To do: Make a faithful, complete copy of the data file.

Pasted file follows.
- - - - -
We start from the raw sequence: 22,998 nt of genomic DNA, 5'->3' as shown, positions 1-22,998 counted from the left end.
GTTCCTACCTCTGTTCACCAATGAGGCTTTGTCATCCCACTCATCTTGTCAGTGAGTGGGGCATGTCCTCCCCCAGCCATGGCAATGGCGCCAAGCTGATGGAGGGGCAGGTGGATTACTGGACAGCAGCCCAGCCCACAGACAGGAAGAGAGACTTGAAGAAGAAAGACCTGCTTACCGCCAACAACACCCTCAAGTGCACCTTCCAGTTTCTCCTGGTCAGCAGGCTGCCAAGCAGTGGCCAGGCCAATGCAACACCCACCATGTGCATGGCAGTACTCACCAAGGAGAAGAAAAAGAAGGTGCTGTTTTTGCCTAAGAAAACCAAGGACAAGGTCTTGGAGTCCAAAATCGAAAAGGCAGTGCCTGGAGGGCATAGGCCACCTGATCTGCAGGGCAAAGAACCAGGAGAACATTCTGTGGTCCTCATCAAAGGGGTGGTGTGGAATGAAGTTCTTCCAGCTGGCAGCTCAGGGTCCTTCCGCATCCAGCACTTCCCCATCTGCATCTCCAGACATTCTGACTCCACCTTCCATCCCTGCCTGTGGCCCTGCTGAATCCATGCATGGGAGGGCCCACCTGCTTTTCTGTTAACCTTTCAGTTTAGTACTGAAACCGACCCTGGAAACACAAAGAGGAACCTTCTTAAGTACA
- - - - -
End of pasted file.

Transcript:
We start from the raw sequence: 22,998 nt of genomic DNA, 5'->3' as shown, positions 1-22,998 counted from the left end.
GTTCCTACCTCTGTTCACCAATGAGGCTTTGTCATCCCACTCATCTTGTCAGTGAGTGGGGCATGTCCTCCCCCAGCCATGGCAATGGCGCCAAGCTGATGGAGGGGCAGGTGGATTACTGGACAGCAGCCCAGCCCACAGACAGGAAGAGAGACTTGAAGAAGAAAGACCTGCTTACCGCCAACAACACCCTCAAGTGCACCTTCCAGTTTCTCCTGGTCAGCAGGCTGCCAAGCAGTGGCCAGGCCAATGCAACACCCACCATGTGCATGGCAGTACTCACCAAGGAGAAGAAAAAGAAGGTGCTGTTTTTGCCTAAGAAAACCAAGGACAAGGTCTTGGAGTCCAAAATCGAAAAGGCAGTGCCTGGAGGGCATAGGCCACCTGATCTGCAGGGCAAAGAACCAGGAGAACATTCTGTGGTCCTCATCAAAGGGGTGGTGTGGAATGAAGTTCTTCCAGCTGGCAGCTCAGGGTCCTTCCGCATCCAGCACTTCCCCATCTGCATCTCCAGACATTCTGACTCCACCTTCCATCCCTGCCTGTGGCCCTGCTGAATCCATGCATGGGAGGGCCCACCTGCTTTTCTGTTAACCTTTCAGTTTAGTACTGAAACCGACCCTGGAAACACAAAGAGGAACCTTCTTAAGTACA